During the Baltic presidents' meeting with U.S. President Barack Obama in Washington on Friday, the Baltic presidents were affirmed that the United States and the Baltic countries were equal partners in strategic cooperation, as the Latvian President's Press Office informed LETA.
As reported, Latvian President Andris Berzins, Lithuanian President Dalia Grybauskaite and Estonian President Toomas Hendrik Ilves arrived in Washington on Obama's invitation on August 30.
During the meeting with Obama and U.S. Vice President Joe Biden, the officials discussed the Baltic countries' security in the North Atlantic Treaty context, the regional cooperation between the Baltic and Nordic countries, as well as sharing the Baltic countries' experience with Eastern Partnership and Central Asia countries and the cooperation with these countries.
There are no senior or junior partners in NATO, and the United States considered Article 5 of the North Atlantic Treaty to be a key obligation to all NATO member states, said the U.S. president.
The United States has a high opinion of Latvia and Baltic countries' involvement in the Afghanistan mission, which clearly shows that the Baltic countries are reliable NATO partners.
Commenting the August 30 talks, Berzins emphasized the atmosphere of mutual understanding and said that it was a meeting of four equal partners and friends.
"It is obvious that today's meeting proves the United States' steady and long-term interest in the Baltic countries and Europe," said Berzins.
Speaking about the increasing importance of cyber security, Berzins said that Latvia was resolved and prepared to develop closer cooperation with the United States in this area, adding that there were professionals in Latvia who could learn from the United States' experience to jointly cooperate in the prevention and investigation of cyber crimes.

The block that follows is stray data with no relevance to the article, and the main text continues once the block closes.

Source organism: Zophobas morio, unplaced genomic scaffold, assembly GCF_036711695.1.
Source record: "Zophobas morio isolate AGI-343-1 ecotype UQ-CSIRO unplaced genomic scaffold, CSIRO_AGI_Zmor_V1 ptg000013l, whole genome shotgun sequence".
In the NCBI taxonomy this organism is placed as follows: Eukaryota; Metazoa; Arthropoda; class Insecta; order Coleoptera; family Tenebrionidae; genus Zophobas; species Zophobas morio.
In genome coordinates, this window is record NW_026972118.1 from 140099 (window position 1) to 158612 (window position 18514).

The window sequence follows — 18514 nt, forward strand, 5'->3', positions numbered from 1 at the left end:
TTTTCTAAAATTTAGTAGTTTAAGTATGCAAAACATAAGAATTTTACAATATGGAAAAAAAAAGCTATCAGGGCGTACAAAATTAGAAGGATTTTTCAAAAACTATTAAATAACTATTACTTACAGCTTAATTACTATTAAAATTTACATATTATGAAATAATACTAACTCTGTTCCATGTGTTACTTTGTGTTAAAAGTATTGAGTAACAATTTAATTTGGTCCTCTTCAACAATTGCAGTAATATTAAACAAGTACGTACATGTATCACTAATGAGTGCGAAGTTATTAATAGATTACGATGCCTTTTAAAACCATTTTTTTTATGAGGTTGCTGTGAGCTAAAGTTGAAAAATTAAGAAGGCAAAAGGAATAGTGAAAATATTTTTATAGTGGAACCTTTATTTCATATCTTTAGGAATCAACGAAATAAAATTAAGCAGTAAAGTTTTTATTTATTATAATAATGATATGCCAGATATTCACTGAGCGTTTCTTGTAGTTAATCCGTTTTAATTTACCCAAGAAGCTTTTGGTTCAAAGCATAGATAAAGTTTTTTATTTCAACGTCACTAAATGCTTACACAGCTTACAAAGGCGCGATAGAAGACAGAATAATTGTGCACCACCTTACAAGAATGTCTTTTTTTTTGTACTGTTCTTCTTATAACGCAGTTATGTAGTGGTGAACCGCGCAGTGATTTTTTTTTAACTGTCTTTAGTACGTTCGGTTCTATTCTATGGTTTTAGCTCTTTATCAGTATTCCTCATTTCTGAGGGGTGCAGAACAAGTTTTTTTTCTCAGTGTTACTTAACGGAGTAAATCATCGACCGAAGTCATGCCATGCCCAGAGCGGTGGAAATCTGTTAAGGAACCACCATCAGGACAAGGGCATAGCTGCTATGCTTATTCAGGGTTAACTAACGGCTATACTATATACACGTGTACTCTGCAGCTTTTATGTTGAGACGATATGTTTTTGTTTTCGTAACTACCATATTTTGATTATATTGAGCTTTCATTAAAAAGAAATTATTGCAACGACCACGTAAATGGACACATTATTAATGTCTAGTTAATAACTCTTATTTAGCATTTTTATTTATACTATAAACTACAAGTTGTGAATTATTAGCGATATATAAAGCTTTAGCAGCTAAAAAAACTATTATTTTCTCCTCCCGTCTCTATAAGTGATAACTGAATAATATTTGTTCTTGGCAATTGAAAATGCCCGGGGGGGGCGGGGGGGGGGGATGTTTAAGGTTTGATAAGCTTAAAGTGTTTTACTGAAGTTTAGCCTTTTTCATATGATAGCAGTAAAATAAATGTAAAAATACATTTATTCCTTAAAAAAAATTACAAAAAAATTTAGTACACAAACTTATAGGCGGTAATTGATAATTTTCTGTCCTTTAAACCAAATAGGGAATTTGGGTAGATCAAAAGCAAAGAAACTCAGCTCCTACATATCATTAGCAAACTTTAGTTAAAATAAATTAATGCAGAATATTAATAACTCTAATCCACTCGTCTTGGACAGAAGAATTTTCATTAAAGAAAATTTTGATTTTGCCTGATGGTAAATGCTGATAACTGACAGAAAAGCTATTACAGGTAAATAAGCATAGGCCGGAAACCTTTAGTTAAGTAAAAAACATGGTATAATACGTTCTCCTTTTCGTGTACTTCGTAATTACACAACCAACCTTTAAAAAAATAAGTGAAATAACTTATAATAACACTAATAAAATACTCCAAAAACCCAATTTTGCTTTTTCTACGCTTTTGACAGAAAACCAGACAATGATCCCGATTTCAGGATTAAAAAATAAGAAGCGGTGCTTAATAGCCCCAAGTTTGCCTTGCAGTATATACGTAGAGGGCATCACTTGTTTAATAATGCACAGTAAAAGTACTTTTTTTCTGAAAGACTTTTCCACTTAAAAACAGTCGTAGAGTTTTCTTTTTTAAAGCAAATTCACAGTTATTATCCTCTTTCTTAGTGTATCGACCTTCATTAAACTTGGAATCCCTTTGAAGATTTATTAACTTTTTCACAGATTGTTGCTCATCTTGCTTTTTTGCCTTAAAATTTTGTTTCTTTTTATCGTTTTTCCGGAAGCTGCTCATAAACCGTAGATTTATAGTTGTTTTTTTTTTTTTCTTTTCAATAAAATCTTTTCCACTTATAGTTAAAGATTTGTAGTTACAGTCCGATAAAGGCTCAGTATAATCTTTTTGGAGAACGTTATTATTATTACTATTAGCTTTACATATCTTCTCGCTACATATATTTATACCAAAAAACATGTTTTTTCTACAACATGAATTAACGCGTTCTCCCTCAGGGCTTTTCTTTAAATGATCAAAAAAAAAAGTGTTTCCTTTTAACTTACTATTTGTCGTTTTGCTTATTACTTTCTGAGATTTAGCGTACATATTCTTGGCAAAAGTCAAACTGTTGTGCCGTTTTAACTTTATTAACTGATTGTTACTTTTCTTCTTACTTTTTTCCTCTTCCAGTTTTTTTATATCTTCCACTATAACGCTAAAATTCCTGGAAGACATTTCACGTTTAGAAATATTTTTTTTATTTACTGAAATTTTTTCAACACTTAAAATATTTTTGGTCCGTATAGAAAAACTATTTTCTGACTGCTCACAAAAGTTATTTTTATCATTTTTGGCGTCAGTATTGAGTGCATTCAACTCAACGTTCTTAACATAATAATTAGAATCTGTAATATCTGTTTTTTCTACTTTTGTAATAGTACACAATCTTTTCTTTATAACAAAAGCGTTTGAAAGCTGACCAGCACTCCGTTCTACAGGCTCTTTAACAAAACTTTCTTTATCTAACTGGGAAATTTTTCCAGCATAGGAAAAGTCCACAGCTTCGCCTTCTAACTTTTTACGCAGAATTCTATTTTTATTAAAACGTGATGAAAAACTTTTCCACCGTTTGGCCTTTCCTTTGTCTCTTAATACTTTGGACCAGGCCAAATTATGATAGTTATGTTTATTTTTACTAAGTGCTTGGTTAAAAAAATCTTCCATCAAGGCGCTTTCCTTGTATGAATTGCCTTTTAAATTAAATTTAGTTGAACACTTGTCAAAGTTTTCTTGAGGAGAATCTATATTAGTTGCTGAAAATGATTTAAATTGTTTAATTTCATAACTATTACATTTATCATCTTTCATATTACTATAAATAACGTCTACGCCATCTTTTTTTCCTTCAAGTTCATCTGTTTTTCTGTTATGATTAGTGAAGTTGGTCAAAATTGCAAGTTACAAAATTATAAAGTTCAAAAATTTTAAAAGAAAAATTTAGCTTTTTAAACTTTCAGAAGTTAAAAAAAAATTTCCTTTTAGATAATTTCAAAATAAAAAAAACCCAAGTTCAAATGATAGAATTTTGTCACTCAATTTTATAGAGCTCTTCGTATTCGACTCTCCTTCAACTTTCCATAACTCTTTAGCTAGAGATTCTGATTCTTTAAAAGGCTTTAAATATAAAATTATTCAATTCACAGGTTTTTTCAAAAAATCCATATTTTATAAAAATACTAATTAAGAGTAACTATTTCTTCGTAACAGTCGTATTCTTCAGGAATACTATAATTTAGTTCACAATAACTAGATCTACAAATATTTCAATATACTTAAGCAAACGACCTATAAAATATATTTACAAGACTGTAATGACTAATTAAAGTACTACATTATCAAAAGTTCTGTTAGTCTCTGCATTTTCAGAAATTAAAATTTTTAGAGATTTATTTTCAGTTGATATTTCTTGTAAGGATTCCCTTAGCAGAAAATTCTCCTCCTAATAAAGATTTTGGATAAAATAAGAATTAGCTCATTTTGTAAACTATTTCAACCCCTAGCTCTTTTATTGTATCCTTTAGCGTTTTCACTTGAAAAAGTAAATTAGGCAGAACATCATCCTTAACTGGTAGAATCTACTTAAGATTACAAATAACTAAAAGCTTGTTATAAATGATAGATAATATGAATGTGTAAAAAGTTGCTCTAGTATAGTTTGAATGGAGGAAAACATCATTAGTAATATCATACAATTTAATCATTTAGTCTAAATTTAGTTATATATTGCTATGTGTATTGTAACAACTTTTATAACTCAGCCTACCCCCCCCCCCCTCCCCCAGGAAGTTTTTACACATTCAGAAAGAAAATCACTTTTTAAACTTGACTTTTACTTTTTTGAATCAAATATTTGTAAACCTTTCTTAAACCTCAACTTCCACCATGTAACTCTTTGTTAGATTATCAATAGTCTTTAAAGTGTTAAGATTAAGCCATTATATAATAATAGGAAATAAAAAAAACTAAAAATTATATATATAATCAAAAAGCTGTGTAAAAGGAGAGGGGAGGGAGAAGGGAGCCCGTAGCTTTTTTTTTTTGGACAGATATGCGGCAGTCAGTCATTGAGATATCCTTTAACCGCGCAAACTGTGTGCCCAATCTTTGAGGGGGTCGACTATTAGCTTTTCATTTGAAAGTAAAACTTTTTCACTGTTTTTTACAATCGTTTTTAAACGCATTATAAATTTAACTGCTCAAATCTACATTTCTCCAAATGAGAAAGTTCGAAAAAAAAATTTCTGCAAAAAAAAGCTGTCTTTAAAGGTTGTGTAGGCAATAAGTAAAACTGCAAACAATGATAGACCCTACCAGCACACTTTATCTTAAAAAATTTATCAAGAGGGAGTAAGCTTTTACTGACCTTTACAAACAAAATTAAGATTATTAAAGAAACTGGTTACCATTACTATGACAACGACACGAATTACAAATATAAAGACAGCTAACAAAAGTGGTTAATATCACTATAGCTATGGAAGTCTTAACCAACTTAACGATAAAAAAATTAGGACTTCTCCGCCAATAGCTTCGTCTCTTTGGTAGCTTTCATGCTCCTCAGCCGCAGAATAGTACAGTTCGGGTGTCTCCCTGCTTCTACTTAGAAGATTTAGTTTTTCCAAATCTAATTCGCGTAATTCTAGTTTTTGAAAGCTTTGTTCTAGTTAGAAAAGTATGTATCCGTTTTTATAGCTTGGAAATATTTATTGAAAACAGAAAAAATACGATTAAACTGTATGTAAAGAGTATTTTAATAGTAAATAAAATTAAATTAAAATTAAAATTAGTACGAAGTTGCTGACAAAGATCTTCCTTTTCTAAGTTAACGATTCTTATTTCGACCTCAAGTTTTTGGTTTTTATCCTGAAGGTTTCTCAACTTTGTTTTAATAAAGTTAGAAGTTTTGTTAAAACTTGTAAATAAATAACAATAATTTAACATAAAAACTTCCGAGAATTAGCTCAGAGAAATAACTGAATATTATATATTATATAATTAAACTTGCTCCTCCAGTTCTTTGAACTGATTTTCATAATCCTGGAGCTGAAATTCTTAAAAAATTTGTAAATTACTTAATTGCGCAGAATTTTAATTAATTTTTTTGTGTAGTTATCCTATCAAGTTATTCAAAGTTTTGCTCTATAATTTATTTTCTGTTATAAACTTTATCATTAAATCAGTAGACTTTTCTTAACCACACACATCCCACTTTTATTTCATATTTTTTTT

Berzins also said that the economic cooperation between the United States and Latvia had major potential. The Latvian president spoke about trade channels that Latvia could offer to its Western partners, adding that the Northern Distribution Network was a good example, with Latvia playing a leading role in the transport of cargo to and from Afghanistan.
The officials also discussed energy security, relations with the Baltic countries' neighbors, transatlantic trade and investment partnership agreement, as well as the situation in Syria.
"The use of chemical weapons against civilians in Syria is a crime against humanity, which must not go unnoticed by the international community, and the perpetrators must be held responsible," stressed Berzins.
During the Baltic presidents' meeting with the U.S. President Barack Obama in Washington on Friday, the United States confirmed its resolve to continue and expand economic and security cooperation with the Baltic countries.
A joint statement by the U.S., Estonian, Latvian and Lithuanian presidents says that, as the four countries prepare for the opportunities and challenges that will arise in the coming years, they recognize that cooperation – with and among the Baltic states, with other regional partners such as the Nordics, and in transatlantic and international forums – will be crucial to their success.